Rainbow trout is one of the important exotic species that is well established in the upland waters of India. This paper presents the historical background of its introduction and the present status of the fish in the streams of the Nilgiri peninsula of India. The rainbow trout inhabits natural reservoirs and streams of the region as a self recruiting population. The growth rate is reported to be relatively low and conflicting views about its taxonomic status have been reported. Successful crossbreeding of the Nilgiri rainbow trout with trout stocks from the Indian state of Himachal Pradesh has indicated the scope for utilizing cryopreserved milt as a mode of introducing new genetic material into the Nilgiri rainbow trout population. This paper outlines the requirement of ecological and genetic data to develop a strategy for management and reintroduction of fresh stocks.
A. Gopalakrishnan, K.K. Lal and A.G. Ponniah are from the National Bureau of Fish Genetic Resources (NBFGR) 351/28, Dariyapur, Talkatora Road, P.O. Box No. – 19 Lucknow 226 004, U.P., India.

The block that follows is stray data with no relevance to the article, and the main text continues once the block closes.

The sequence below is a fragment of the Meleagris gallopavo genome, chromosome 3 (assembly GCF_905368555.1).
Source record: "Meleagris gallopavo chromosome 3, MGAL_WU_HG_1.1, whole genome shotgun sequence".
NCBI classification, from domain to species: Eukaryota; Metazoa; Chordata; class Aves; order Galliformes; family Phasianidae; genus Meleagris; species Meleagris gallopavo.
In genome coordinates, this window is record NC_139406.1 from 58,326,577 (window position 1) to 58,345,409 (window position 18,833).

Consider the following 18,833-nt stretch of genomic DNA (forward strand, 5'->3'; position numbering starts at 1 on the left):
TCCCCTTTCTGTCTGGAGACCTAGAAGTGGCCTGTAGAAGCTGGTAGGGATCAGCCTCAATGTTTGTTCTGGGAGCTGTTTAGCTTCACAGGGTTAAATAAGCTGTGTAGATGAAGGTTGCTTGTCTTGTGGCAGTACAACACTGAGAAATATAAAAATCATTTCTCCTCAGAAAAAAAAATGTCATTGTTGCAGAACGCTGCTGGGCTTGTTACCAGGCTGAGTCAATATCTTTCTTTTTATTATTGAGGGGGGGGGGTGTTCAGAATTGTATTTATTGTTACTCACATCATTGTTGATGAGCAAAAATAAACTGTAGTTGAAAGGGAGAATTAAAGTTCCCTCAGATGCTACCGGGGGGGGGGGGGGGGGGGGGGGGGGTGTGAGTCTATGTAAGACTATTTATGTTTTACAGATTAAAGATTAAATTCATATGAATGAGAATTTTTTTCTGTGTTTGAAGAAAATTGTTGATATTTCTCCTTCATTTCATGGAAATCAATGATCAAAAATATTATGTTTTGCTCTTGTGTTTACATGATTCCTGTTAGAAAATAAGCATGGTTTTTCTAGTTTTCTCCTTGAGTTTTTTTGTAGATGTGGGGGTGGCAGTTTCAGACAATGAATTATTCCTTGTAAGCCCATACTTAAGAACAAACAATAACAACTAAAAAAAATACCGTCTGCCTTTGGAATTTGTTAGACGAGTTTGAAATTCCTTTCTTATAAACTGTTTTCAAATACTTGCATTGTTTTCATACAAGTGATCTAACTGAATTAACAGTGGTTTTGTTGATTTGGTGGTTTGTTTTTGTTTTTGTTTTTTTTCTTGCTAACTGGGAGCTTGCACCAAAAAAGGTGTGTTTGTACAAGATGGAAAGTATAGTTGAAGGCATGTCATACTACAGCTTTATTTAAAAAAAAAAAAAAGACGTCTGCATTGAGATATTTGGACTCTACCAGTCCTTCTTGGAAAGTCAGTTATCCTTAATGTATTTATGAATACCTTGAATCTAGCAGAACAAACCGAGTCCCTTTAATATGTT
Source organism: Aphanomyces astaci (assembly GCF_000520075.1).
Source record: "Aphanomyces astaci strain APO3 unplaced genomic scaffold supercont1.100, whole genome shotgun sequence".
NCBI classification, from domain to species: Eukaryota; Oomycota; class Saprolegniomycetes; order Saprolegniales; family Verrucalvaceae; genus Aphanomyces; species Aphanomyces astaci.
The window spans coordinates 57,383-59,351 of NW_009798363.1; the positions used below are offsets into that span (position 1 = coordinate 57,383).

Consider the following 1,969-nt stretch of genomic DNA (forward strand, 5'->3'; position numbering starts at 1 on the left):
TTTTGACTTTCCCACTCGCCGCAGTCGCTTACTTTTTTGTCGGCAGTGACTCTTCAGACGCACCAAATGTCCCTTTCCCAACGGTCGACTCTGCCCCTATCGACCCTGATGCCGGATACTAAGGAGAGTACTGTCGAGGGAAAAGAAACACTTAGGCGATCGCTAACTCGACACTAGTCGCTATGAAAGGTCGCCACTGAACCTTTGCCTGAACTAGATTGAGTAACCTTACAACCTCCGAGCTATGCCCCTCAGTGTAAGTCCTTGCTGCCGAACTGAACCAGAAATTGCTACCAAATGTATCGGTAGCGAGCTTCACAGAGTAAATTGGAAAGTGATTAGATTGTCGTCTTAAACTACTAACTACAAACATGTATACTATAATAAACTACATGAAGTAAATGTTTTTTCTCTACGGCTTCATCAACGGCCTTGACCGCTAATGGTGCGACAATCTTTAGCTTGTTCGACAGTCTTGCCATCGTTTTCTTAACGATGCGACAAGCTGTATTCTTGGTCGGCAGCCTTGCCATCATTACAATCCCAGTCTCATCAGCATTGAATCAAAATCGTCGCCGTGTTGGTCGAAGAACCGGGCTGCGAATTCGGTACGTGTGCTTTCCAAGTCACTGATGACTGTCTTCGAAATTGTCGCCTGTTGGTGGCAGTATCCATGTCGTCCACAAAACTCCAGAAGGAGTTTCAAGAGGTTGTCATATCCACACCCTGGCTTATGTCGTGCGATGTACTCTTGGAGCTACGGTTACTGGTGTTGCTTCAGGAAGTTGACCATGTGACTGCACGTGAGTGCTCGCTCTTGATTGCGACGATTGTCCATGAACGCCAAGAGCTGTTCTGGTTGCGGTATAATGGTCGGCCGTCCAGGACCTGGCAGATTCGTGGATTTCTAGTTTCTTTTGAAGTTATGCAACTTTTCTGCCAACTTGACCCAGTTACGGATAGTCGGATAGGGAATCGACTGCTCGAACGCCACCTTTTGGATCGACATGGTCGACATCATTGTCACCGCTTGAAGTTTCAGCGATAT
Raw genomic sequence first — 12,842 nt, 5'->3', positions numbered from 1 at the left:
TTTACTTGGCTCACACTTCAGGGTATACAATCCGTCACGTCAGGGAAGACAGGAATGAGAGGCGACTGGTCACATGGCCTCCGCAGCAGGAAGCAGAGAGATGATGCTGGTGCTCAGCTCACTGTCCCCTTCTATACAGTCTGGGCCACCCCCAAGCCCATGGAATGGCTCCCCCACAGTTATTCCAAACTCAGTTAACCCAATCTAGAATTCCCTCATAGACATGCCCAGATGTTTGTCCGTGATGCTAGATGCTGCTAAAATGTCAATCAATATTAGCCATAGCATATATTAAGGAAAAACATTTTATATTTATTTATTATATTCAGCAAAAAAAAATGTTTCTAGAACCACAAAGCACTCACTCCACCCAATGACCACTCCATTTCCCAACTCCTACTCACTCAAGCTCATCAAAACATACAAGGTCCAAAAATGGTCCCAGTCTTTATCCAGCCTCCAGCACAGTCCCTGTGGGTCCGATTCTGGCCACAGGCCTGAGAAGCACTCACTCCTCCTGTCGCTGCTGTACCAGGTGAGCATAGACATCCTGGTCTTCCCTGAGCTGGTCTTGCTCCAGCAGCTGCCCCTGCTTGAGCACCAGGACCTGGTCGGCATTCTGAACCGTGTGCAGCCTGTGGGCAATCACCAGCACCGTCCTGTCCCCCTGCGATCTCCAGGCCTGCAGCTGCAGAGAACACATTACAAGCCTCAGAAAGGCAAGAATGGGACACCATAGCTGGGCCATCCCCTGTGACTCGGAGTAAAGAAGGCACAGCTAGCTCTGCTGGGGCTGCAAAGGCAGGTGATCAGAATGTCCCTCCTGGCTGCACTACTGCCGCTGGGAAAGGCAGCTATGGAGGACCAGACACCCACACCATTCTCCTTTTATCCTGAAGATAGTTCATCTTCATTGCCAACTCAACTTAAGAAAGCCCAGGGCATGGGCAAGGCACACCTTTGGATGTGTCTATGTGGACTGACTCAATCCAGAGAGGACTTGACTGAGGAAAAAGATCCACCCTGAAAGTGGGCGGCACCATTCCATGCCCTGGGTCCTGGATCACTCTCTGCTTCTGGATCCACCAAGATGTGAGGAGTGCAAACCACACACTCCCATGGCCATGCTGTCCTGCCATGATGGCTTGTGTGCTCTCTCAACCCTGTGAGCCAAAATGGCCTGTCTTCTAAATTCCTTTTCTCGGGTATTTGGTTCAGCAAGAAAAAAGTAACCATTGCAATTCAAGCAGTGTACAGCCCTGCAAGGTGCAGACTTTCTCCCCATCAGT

Small native species (SNS) of fish are an important source of protein and income for rural people in Bangladesh. A rapid rural appraisal study was carried out to explore recent changes in the availability of SNS in relation to agroecology and related issues. Village residents noted that the availability of SNS had declined drastically due to habitat loss related to agricultural intensification and due to the restriction of access to the remaining habitats in the course of aquaculture development. Their perception was that poor people had gained from the intensification of agriculture in terms of rice consumption but had lost in terms of reduced access to fish and other animal products.
is a Research Associate at ICLARM, Road no. 7, House no. 75, Block-H, Banani,
Fishbyte (Fisheries Section of NTAFP)